reviewed by Storeybook Reviews
I truly enjoyed reading Fixer and getting a taste of
what it was like in the early 1900's in New York and what it was like
to be an immigrant and Jewish on top of that. Politics were a whole different
game back then and it was fascinating to learn about positions that don't
exist any more, but perhaps they should.
The author takes you through a very historic period in New York and the
dark and seedy underbelly of politics. While the book is fiction, there
is some truth to the story. He weaves a tale that makes you feel like
you are there and living in that moment and can imagine what it was like
to be an immigrant at the turn of the century.
This story really grabbed me and kept me entranced with the characters
and how they overcame adversity for their time.
I definitely recommend this book and give it 2 thumbs up!
Ed was also kind enough to let me interview him for this review.
SBR: What made you decide to write a book loosely based on your Grandfather's
EB: My grandfather was the most extraordinary human being I've ever met.
His story is remarkable and yet no one alive today knows who he was. That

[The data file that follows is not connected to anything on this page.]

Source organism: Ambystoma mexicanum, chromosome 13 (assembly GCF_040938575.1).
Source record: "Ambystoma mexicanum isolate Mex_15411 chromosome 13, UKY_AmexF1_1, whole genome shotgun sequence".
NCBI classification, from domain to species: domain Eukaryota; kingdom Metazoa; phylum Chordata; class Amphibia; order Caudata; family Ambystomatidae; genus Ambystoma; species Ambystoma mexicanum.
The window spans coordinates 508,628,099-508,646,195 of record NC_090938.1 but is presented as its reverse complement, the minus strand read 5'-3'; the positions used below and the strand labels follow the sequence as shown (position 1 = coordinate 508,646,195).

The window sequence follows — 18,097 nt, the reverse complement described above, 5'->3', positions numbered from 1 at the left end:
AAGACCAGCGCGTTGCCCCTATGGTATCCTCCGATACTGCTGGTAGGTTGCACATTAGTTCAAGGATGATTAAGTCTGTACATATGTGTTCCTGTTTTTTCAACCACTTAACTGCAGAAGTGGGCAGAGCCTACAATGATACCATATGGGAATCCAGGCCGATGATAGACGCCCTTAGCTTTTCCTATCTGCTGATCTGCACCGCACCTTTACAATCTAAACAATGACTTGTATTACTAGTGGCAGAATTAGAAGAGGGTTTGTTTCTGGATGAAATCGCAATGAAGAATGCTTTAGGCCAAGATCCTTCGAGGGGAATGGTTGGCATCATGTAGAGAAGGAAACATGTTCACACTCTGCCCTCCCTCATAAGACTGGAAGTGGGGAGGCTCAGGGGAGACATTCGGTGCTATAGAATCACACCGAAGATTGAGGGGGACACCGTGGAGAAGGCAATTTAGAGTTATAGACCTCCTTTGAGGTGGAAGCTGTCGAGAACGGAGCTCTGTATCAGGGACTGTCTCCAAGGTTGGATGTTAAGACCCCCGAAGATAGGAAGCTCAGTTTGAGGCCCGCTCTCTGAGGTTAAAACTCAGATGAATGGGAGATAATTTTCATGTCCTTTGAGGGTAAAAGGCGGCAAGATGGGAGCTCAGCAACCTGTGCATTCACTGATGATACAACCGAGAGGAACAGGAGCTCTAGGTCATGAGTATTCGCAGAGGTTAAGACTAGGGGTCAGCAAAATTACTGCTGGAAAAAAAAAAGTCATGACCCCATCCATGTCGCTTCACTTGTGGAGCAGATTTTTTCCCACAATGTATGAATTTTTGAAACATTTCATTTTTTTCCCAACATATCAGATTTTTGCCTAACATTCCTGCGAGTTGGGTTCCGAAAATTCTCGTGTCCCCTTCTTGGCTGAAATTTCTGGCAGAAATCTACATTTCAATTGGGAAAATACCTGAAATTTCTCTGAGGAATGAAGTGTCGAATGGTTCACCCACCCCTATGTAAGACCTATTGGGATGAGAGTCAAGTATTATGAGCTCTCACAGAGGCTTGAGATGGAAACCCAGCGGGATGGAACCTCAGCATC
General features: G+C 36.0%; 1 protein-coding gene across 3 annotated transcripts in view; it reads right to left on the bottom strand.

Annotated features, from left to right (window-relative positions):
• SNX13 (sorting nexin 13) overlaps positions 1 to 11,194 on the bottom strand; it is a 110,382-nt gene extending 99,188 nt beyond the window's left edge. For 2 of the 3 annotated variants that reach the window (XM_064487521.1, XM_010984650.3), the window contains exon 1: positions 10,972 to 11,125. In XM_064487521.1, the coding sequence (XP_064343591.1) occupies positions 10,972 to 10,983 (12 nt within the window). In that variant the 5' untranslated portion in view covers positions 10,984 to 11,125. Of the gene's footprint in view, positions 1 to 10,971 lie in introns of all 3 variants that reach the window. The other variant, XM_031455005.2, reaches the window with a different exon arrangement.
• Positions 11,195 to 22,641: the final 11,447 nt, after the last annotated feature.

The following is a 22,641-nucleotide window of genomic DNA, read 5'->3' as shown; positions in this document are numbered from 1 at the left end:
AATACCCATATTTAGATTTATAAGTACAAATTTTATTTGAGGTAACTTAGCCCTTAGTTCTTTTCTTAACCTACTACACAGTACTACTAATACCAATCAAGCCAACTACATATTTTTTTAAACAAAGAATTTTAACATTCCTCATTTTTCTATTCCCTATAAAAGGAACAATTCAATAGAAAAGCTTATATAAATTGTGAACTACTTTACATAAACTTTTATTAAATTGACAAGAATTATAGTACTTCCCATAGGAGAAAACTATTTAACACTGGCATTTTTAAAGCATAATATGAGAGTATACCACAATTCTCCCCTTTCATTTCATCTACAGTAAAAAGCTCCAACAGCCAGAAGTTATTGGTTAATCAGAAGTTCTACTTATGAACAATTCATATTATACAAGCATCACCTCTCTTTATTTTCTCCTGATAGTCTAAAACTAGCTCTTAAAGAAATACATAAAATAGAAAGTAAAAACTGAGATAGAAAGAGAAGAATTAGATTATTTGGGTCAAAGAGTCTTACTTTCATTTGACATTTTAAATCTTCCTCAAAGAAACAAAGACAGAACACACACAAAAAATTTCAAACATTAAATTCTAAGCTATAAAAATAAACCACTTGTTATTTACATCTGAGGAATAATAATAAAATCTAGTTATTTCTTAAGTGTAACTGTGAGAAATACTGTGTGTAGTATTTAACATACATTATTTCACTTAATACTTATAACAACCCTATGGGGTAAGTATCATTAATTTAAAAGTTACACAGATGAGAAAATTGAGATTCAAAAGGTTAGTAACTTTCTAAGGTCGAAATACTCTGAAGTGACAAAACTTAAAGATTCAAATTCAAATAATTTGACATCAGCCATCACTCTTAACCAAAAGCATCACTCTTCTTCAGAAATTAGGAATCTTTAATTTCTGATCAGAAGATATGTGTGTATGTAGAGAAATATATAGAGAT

has always disturbed me. For about 40 years, I've thought about telling
the story. Why it came avalanching out when it did - about five years
ago - I am not really sure, but better late than never. Incidentally,
I would have written a memoir if I'd been in possession of enough facts,
but I wasn't so I made most of it up.
SBR: How long did it take you to research the facts you needed for your
novel and then write the novel itself?
EB: I did all the research and wrote the first draft in seven weeks. It
just came flying out. Whoosh! Then I spent two years polishing it.
SBR: What is your biggest obstacle when writing and how do you overcome
EB: I am a wonderful story teller but my style is economical (which I'm
proud of, by the way). Sometimes I gloss over the details. My solution
is to (1) carefully organize my ideas and outline the chapters; (2) do
lots of research; and (3) answer the question, "What does the reader want
SBR: What actors would you choose to play your main characters in a movie
version of your book?
EB: Everyone tells me that Fixer would be a great movie. For Harry Leonnoff,
I could cast Daniel Day-Lewis (I have a feeling he would ace it), Russell
Crowe, Tom Hanks, or Nicholas Cage (he seems to understand that New York
ethnic thing). For Fiorello, Jack Nicholson (he'd be great because he
is short and has a great sense of humor), Paul Giamatti, Joe Pesce, or
SBR: Who are two of your favorite authors and what are you reading now?
EB: Jim Harrison and Hemingway, both fabulous story tellers. I'm reading
Off to the Side by Jim Harrison.